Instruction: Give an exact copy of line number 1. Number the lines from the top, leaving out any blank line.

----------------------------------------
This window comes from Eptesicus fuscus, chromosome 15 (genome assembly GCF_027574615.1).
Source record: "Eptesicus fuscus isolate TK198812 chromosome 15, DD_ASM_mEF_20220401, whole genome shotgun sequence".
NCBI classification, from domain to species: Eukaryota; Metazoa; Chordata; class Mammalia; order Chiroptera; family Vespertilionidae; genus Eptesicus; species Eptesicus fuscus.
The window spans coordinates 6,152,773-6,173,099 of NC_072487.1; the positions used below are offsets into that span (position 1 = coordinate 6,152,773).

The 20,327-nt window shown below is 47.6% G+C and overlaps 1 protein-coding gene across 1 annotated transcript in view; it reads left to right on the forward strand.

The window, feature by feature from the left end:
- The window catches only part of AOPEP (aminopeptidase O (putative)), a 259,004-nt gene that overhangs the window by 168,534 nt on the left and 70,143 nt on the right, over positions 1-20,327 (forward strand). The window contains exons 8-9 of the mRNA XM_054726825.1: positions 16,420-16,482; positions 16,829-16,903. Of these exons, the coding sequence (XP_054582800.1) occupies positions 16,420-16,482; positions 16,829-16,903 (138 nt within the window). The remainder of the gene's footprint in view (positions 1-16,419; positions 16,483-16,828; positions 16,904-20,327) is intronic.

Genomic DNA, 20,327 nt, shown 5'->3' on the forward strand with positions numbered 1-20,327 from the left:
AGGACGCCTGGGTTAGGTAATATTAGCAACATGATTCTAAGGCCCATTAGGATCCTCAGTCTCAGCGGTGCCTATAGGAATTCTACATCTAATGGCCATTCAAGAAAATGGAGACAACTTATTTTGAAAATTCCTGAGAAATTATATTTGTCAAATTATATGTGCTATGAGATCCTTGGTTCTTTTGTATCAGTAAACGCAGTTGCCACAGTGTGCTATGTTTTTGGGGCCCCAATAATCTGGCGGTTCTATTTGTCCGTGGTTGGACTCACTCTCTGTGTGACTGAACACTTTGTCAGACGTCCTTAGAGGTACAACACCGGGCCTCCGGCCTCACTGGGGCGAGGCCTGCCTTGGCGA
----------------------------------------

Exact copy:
This window comes from Eptesicus fuscus, chromosome 15 (genome assembly GCF_027574615.1).